demicians in this country who are experts in Soviet affairs.
They discussed it at great length at a two-day conference on
the integration of Soviet Jews into the American Jewish
community. The conference, held in Baltimore, was ar-
ranged by the Baltimore Hebrew College and sponsored by
the Council of Jewish Federations, national HIAS, the
Associated Jewish Charities and Welfare Fund of Balti-
more, and other national and local agencies.
The general consensus of the participants — especially
of the professors who addressed the sessions — was that the
American Jewish community must not hamper immigra-
tion of "drop-outs" to the United States; that the doors must
remain open to immigration, no matter how large the
number of immigrants will be and how heavy a burden on
the communities absorbing them. Some expressed the opin-
ion that the "drop-outs" are actually not drop-outs since
they were never in the Zionist groups from which they
parted upon crossing the Soviet border.
Prof. Jerome Gilison, who spent 20 years in the field of
Soviet studies, including residence in the Soviet Union,
called the designation "drop-outs" a misnomer. He divided
the Soviet emigration into two waves, partly overlapping.
The first wave — which reached its zenith in the early '70s
— consisted of Jews with primarily nationalistic Jewish
motivations for leaving Russia. The second wave, he as-
serted, had no special feeling for Israel but was mostly
motivated by fear for anti-Semitism and desire for a better
quality of life.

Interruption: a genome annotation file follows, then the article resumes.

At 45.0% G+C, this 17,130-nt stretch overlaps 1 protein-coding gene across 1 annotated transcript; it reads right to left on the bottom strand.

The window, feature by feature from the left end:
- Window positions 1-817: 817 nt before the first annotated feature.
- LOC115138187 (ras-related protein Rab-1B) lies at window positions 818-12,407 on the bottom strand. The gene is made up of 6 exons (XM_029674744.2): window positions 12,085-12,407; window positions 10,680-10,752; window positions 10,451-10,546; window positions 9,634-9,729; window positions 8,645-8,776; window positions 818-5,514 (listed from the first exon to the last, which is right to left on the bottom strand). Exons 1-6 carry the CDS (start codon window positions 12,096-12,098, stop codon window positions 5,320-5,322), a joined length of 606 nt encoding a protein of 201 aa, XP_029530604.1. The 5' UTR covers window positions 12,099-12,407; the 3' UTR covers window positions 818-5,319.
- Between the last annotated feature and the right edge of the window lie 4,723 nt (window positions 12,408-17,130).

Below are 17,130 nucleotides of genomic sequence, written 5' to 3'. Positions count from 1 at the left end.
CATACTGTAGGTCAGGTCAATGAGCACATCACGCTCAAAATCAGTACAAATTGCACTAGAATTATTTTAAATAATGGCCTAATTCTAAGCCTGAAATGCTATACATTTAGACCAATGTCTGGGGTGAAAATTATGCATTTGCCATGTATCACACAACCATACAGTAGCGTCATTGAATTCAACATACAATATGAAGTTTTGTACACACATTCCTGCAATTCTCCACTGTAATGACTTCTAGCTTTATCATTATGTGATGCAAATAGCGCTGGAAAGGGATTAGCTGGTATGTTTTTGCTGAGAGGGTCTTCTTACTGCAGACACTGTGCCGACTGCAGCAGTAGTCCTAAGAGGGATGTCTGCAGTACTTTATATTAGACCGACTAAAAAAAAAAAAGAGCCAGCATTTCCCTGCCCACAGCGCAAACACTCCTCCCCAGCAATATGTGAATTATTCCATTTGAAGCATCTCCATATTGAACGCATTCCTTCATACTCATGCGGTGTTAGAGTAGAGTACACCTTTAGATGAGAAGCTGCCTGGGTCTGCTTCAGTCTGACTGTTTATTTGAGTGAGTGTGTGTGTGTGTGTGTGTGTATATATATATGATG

A similar opinion was expressed by Prof. Zvi Gitelman,
who added that the potential Jewish emigrants in Russia
were influenced by letters from Soviet immigrants in Israel
who though by and large well-integrated — have written
to friends in the Soviet Union on the objective and subjec-
tive difficulties of absorption in Israel. Prof. Gitelman
made detailed studies of Soviet Jewish immigrants in the
United States and Israel. He conducted a survey of Soviet
Jewish immigrants in the Detroit area for the University of
Michigan and the Jewish Family Service in Detroit.
PROFESSORS AND `DROP-OUTS": Prof. Gilison,
in advocating unhampered admission of Soviet Jews who
prefer to settle in the United States rather than in Israel,
made it a point to emphasize that to pressure current im-
migrants to go to Israel when they insist on going to the
United States would be "immoral and self-defeating." The
net result, he asserted, would probably be to reduce the flow
of immigration entirely, and in effect to become ac-
complices of the Soviet government.
Sharing his view were Dr. Yakov Rabkin, a Soviet
Jewish emigre who is currently a professor at the Univer-
sity of Montreal; Dr. Robert Osborn of Temple University,
top U.S. specialist on the Soviet welfare system; and Dr.
Robert Freedman, professor of political science at the Bal-
timore Hebrew College.
The Soviet government, Freedman said, seems to be
welcoming the fact that many of the emigrants prefer to go
to the United States rather than to Israel because this
diversion helps the_Kremlin with the Arabs who are pro-
testing the Soviet'g permission for Jews to emigrate tc
Israel.
SOME OPINIONS: Eleven percent of those surveyed
in the Detroit area said that they would not leave the USSR
had they to do it all over. In Baltimore, the emigres do not
seem to have any misgivings about their choice of a new
homeland. When asked what advice they would give to
someone like themselves still living in the Soviet Union, 70
percent said they would recommend emigration to the U.S.;
only six percent recommended emigration to Israel, and
about two percent suggested remaining in the Soviet
Union.

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Romania Installs Israeli Rabbi

and HOSPITAL SUPPLY, Inc.

BUCHAREST (JTA) — Romanian Jewish corn-
An Israeli rabbi, Dr. Karl munities.
Jolles, was installed as
The earth is the Lord's
rabbi of the city of Cluj and
another dozen smaller and the fullness thereof.